DIMAPUR, MAY 11: An overwhelmed Health system in Dimapur is not being able to ensure daily monitoring of COVID-19 positive persons in home quarantine/isolation, despite clear instructions in the guidelines issued by the Union Ministry of Health and Family Welfare.
According to the State Health Department’s latest weekly data, there were 991 weekly COVID positive cases in Dimapur, out of which only 124 were admitted to hospitals.
Thus, in a week alone, 867 COVID positive persons were sent home for isolation/quarantine in Dimapur.
The patients are hospitalised only if he/she is highly symptomatic, develops complications, and need oxygen and other support.
So far, a majority of the travellers entering the State, or those found positive after contact tracing or during Rapid Antigen Tests, are being advised home isolation, after consultation.
Those sent to home quarantine are prescribed a list of medicines for a period of time, with the rider that they should get themselves tested again after a few days.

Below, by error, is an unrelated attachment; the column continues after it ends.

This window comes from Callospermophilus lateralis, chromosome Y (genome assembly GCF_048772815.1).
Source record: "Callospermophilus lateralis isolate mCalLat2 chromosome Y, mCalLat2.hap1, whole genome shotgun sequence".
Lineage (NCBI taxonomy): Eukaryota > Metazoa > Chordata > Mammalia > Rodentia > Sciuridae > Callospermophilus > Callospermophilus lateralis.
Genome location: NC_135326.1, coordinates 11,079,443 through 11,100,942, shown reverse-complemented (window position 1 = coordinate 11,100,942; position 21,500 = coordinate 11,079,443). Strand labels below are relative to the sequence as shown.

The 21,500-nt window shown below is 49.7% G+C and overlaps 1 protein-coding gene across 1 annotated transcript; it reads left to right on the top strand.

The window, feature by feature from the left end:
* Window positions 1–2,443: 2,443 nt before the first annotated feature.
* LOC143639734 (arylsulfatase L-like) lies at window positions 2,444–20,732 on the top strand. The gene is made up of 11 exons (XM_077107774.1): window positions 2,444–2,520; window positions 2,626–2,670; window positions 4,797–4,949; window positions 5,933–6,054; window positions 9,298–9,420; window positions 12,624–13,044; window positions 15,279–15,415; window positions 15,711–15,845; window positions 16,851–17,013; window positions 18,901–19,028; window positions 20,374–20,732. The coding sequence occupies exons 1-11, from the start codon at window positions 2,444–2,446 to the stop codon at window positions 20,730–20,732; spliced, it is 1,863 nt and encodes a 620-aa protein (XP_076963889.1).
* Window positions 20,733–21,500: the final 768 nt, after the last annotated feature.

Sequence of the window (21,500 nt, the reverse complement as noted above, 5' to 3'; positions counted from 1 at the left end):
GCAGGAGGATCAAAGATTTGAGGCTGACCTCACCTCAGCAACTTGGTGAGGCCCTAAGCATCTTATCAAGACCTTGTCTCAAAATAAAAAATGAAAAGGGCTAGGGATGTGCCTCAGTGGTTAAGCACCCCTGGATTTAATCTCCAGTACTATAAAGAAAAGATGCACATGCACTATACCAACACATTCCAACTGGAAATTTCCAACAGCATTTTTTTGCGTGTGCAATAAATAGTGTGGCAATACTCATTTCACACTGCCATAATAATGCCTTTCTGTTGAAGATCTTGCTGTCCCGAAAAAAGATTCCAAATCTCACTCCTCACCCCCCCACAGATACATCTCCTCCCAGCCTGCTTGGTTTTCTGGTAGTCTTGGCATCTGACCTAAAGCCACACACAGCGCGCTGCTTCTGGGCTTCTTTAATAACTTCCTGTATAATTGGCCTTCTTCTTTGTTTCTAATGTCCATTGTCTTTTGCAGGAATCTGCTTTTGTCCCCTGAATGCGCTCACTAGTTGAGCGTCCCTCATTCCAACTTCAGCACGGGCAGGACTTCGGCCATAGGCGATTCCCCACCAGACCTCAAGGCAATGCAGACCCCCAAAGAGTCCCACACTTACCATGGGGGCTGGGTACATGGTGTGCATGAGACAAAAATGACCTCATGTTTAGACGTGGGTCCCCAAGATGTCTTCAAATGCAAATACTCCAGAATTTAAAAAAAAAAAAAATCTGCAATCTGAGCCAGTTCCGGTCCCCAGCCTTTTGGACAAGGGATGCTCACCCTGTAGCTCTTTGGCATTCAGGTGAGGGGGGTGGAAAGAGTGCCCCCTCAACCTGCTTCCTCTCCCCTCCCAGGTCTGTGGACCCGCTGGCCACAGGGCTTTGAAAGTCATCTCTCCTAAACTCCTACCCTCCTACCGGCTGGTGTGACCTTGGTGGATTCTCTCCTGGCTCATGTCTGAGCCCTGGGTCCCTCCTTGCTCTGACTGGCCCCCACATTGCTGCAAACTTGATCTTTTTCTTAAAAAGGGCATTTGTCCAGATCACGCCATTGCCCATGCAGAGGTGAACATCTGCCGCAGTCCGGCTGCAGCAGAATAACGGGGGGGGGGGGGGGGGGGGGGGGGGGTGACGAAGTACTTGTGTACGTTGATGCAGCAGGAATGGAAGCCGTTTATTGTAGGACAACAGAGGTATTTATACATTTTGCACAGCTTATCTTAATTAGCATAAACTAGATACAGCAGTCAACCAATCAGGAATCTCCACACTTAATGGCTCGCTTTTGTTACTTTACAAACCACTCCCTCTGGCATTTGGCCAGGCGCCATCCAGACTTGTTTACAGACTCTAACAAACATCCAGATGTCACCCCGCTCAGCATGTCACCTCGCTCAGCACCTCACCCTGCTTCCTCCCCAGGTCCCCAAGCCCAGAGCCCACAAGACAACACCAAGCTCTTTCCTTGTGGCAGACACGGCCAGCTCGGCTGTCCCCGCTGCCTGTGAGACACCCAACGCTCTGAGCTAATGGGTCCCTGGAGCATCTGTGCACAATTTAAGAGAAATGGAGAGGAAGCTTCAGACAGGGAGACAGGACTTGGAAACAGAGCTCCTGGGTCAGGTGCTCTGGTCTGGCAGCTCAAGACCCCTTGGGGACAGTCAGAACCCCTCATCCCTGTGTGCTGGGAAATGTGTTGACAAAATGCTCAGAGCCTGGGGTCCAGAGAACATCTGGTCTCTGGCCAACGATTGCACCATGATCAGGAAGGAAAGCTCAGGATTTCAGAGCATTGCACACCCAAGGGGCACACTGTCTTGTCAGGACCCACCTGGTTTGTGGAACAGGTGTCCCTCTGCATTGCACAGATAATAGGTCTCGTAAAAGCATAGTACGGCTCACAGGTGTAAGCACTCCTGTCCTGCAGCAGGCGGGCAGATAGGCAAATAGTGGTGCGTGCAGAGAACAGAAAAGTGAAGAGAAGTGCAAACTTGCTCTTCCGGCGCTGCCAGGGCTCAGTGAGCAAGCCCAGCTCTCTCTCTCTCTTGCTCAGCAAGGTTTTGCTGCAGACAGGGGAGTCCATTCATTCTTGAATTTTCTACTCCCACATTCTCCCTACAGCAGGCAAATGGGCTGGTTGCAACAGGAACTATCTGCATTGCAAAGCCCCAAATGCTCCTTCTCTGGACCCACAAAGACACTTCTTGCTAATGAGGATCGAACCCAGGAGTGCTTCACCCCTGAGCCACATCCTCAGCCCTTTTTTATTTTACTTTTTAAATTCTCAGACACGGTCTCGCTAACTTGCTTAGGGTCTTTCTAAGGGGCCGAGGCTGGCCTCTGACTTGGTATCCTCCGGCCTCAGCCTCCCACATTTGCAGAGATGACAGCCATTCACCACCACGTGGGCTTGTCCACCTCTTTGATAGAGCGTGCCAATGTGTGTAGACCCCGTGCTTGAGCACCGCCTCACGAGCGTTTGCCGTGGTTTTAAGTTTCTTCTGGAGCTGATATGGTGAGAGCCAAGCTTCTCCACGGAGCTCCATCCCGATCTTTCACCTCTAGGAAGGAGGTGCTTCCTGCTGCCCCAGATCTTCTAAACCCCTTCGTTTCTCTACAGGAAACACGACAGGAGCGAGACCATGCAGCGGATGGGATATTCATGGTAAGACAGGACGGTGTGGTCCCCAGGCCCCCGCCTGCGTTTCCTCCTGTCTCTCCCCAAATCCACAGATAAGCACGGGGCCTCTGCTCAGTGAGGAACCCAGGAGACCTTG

Nagaland Page talked to some of those who have been advised home isolation after testing positive for COVID-19, and found that apart from following the medical advice and prescription, they just have to stay at home for at least 10 to 14 days.
One of them said that even though he stays at home, he does not have a separate single room with toilet attached, and asked what would happen to the other members of the family who come in contact with him.
As per the revised guidelines for home isolation of mild/asymptomatic COVID-19 cases, issued by the Union Ministry of Health & Family Welfare, patients clinically categorized as mild/asymptomatic should have the requisite facility at their residence for self-isolation and for quarantining the family contacts.
According to the guidelines, a caregiver should be available 24×7. Besides, a communication link between the caregiver and the hospital is a prerequisite for the entire duration of home isolation.
The guidelines say that the patients need to be monitored on daily basis noting the temperature, heart rate (from pulse Oximeter), SpO2% (from pulse Oximeter) and also record whether they develop any breathing problems.